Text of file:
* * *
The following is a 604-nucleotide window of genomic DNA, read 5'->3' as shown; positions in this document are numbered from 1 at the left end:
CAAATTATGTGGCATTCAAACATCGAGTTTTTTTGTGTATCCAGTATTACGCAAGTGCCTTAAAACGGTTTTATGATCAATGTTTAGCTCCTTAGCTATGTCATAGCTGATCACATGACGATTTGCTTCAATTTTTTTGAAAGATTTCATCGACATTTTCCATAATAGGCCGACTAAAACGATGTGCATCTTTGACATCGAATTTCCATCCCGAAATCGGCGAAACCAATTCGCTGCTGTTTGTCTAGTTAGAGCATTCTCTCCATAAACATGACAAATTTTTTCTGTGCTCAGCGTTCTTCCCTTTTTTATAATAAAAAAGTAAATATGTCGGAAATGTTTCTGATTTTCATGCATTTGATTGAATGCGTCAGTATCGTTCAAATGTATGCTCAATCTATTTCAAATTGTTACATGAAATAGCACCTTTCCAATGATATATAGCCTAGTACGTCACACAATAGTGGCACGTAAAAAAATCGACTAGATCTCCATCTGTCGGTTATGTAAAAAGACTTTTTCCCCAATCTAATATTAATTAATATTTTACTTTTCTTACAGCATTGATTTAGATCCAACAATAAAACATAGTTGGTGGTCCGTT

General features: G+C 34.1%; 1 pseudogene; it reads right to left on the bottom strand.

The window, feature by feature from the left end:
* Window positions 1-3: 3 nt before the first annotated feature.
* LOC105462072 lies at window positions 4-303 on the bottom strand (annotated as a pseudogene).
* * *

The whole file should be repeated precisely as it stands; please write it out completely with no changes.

The following is a 604-nucleotide window of genomic DNA, read 5'->3' as shown; positions in this document are numbered from 1 at the left end:
CAAATTATGTGGCATTCAAACATCGAGTTTTTTTGTGTATCCAGTATTACGCAAGTGCCTTAAAACGGTTTTATGATCAATGTTTAGCTCCTTAGCTATGTCATAGCTGATCACATGACGATTTGCTTCAATTTTTTTGAAAGATTTCATCGACATTTTCCATAATAGGCCGACTAAAACGATGTGCATCTTTGACATCGAATTTCCATCCCGAAATCGGCGAAACCAATTCGCTGCTGTTTGTCTAGTTAGAGCATTCTCTCCATAAACATGACAAATTTTTTCTGTGCTCAGCGTTCTTCCCTTTTTTATAATAAAAAAGTAAATATGTCGGAAATGTTTCTGATTTTCATGCATTTGATTGAATGCGTCAGTATCGTTCAAATGTATGCTCAATCTATTTCAAATTGTTACATGAAATAGCACCTTTCCAATGATATATAGCCTAGTACGTCACACAATAGTGGCACGTAAAAAAATCGACTAGATCTCCATCTGTCGGTTATGTAAAAAGACTTTTTCCCCAATCTAATATTAATTAATATTTTACTTTTCTTACAGCATTGATTTAGATCCAACAATAAAACATAGTTGGTGGTCCGTT

General features: G+C 34.1%; 1 pseudogene; it reads right to left on the bottom strand.

The window, feature by feature from the left end:
* Window positions 1-3: 3 nt before the first annotated feature.
* LOC105462072 lies at window positions 4-303 on the bottom strand (annotated as a pseudogene).